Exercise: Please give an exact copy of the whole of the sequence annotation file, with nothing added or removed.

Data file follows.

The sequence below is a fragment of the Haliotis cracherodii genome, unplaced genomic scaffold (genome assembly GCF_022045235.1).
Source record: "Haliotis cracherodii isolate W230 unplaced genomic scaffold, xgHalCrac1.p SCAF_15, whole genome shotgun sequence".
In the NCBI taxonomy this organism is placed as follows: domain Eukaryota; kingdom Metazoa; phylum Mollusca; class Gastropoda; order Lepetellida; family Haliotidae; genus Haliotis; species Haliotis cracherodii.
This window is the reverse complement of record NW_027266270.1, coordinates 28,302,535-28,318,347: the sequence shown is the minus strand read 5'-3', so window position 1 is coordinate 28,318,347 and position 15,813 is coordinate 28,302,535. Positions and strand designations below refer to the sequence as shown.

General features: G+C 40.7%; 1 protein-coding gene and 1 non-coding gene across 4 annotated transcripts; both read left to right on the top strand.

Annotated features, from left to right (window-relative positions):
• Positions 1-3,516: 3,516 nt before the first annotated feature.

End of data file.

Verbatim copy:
The sequence below is a fragment of the Haliotis cracherodii genome, unplaced genomic scaffold (genome assembly GCF_022045235.1).
Source record: "Haliotis cracherodii isolate W230 unplaced genomic scaffold, xgHalCrac1.p SCAF_15, whole genome shotgun sequence".
In the NCBI taxonomy this organism is placed as follows: domain Eukaryota; kingdom Metazoa; phylum Mollusca; class Gastropoda; order Lepetellida; family Haliotidae; genus Haliotis; species Haliotis cracherodii.
This window is the reverse complement of record NW_027266270.1, coordinates 28,302,535-28,318,347: the sequence shown is the minus strand read 5'-3', so window position 1 is coordinate 28,318,347 and position 15,813 is coordinate 28,302,535. Positions and strand designations below refer to the sequence as shown.

General features: G+C 40.7%; 1 protein-coding gene and 1 non-coding gene across 4 annotated transcripts; both read left to right on the top strand.

Annotated features, from left to right (window-relative positions):
• Positions 1-3,516: 3,516 nt before the first annotated feature.